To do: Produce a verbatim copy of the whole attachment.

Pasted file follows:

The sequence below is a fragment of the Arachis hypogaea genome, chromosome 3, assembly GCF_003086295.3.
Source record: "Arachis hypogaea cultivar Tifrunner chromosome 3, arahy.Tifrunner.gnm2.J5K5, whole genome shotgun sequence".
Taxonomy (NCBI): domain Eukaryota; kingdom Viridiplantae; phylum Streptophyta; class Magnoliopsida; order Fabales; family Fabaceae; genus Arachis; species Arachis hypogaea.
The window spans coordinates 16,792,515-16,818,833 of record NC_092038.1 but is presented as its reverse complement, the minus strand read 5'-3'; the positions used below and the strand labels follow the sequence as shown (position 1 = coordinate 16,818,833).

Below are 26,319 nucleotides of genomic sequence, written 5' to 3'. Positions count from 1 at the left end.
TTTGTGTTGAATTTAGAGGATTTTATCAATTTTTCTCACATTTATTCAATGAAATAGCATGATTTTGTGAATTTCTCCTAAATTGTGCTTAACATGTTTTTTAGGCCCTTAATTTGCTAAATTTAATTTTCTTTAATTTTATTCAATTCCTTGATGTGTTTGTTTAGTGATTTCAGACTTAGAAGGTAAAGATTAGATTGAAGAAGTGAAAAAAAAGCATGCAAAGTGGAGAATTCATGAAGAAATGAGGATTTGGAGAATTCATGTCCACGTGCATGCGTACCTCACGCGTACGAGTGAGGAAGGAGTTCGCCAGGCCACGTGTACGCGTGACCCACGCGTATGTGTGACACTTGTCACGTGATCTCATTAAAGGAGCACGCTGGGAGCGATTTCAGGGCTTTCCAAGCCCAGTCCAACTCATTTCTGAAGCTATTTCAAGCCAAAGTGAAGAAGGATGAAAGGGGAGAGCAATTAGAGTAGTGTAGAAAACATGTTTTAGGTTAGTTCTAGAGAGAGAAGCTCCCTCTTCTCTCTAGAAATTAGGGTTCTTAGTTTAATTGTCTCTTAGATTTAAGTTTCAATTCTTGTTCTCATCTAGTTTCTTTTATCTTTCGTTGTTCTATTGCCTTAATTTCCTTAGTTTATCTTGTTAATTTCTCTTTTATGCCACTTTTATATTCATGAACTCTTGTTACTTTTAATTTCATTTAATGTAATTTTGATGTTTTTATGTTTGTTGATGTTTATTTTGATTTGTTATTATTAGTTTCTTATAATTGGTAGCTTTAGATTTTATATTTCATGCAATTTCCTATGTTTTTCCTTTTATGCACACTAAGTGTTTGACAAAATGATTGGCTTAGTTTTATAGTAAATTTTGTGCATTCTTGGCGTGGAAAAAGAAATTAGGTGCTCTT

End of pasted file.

The sequence below is a fragment of the Arachis hypogaea genome, chromosome 3, assembly GCF_003086295.3.
Source record: "Arachis hypogaea cultivar Tifrunner chromosome 3, arahy.Tifrunner.gnm2.J5K5, whole genome shotgun sequence".
Taxonomy (NCBI): domain Eukaryota; kingdom Viridiplantae; phylum Streptophyta; class Magnoliopsida; order Fabales; family Fabaceae; genus Arachis; species Arachis hypogaea.
The window spans coordinates 16,792,515-16,818,833 of record NC_092038.1 but is presented as its reverse complement, the minus strand read 5'-3'; the positions used below and the strand labels follow the sequence as shown (position 1 = coordinate 16,818,833).

Below are 26,319 nucleotides of genomic sequence, written 5' to 3'. Positions count from 1 at the left end.
TTTGTGTTGAATTTAGAGGATTTTATCAATTTTTCTCACATTTATTCAATGAAATAGCATGATTTTGTGAATTTCTCCTAAATTGTGCTTAACATGTTTTTTAGGCCCTTAATTTGCTAAATTTAATTTTCTTTAATTTTATTCAATTCCTTGATGTGTTTGTTTAGTGATTTCAGACTTAGAAGGTAAAGATTAGATTGAAGAAGTGAAAAAAAAGCATGCAAAGTGGAGAATTCATGAAGAAATGAGGATTTGGAGAATTCATGTCCACGTGCATGCGTACCTCACGCGTACGAGTGAGGAAGGAGTTCGCCAGGCCACGTGTACGCGTGACCCACGCGTATGTGTGACACTTGTCACGTGATCTCATTAAAGGAGCACGCTGGGAGCGATTTCAGGGCTTTCCAAGCCCAGTCCAACTCATTTCTGAAGCTATTTCAAGCCAAAGTGAAGAAGGATGAAAGGGGAGAGCAATTAGAGTAGTGTAGAAAACATGTTTTAGGTTAGTTCTAGAGAGAGAAGCTCCCTCTTCTCTCTAGAAATTAGGGTTCTTAGTTTAATTGTCTCTTAGATTTAAGTTTCAATTCTTGTTCTCATCTAGTTTCTTTTATCTTTCGTTGTTCTATTGCCTTAATTTCCTTAGTTTATCTTGTTAATTTCTCTTTTATGCCACTTTTATATTCATGAACTCTTGTTACTTTTAATTTCATTTAATGTAATTTTGATGTTTTTATGTTTGTTGATGTTTATTTTGATTTGTTATTATTAGTTTCTTATAATTGGTAGCTTTAGATTTTATATTTCATGCAATTTCCTATGTTTTTCCTTTTATGCACACTAAGTGTTTGACAAAATGATTGGCTTAGTTTTATAGTAAATTTTGTGCATTCTTGGCGTGGAAAAAGAAATTAGGTGCTCTT